Author: Nalini Rajan
Publisher: Sage Publications
ISBN/UPC (if available): 8170366666
The concepts of individual liberty and social justice were widely viewed as being mutually exclusive till John Rawls propounded his theory of Justice in 1971. This fascinating book utilizes Rawlisian framework to analyze four vital aspects of contemporary Indian reality: Secularism, democracy, social justice and agency.
Rawls demonstrated the compatibility of these two goals through the twin principles of fundamental liberties and fair equality of opportunity, as expressed in his famous difference principle. In this fascinating book, Nalini Rajan utilizes the Rawlsian framework-combined with a Kantian perspective and a defence of certain state policies –to analyze four vital aspects of contemporary Indian reality: secutarism, democracy, social justice and agency.
The Introduction sets the tone of the discussion through a detailed exposition of the Rawlsian principles and their applicability or otherwise in the Indian context. The rest of the discussion is divided into four parts. The first of these examines the idea and practice of secularism in India and the rationale for a uniform civil code. The author advocates that the Indian state must depart from its position of equal respect to all religions to one of no aid to religion if it is to genuinely honour the individual right to religious freedom. In the second part, devoted to democracy, she analyzes how majoritarian democracy actually retards the secularization process in India. The tensions between the values of equality and liberty in the Indian constitution are discussed as also the importance of panchayati raj institutions in ensuring participatory democracy.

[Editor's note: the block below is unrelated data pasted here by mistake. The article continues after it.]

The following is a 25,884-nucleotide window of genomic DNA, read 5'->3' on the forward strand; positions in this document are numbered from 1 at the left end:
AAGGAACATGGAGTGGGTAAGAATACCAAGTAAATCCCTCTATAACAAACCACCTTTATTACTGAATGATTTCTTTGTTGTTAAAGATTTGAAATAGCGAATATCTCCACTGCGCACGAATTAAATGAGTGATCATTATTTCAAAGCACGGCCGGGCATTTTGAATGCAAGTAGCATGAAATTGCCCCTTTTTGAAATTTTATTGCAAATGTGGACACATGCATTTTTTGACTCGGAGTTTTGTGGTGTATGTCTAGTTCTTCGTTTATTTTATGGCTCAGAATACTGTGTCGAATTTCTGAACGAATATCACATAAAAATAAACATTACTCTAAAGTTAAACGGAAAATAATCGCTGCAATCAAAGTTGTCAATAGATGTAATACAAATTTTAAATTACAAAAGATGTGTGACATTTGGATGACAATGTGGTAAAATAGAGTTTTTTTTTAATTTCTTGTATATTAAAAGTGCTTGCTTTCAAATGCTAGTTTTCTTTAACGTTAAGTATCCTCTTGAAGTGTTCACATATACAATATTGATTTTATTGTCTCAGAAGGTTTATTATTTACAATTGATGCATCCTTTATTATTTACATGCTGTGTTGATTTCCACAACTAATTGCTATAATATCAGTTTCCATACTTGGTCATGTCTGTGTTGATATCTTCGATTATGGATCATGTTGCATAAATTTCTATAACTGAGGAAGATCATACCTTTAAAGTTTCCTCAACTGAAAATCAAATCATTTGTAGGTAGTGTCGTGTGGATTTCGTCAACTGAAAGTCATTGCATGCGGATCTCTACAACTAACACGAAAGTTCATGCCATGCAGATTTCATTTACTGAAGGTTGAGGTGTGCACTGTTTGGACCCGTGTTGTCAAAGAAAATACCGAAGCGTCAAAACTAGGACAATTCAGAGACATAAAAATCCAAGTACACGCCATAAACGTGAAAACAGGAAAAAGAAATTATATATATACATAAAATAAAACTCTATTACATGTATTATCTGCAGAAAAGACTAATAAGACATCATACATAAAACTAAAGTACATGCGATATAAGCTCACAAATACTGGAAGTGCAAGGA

Dr Rajan next examines the controversial question of social justice. Despite her emphasis on individual rights, the author supports caste-based positive discrimination, both to achieve social justice and to establish a buffer against upper-caste Hindu domination. Finally, the role of the self and of universality in realizing human agency is discussed in the last part. The author concludes that only the people, organized into various social movements, can counter the menace of religious fundamentalism and state repression.
The issues taken up by Nalini Rajan are riddled with practical and theoretical difficulties, for which there are no simple solutions. The merit of the book lies in exploring and suggesting solutions to important Indian social problems through the conceptual categories of a universal theory rather than based on personal opinion or political ideology. The book will be essential reading for all scholars in the fields of political science, social theory and philosophy and all those involved in the ongoing debate concerning the nature of India’s democratic polity.
PART I: SECULARISM
Gandhi and Postmodernism
The Principle of Autonomy
Is There a Case for a Uniform Civil Code?
PART II: DEMOCRACY
Role of the State
Limits to Democracy
PART III: SOCIAL JUSTICE
Justice as Impartiality
PART IV: AGENCY
Dealing With Pluralism
About the Author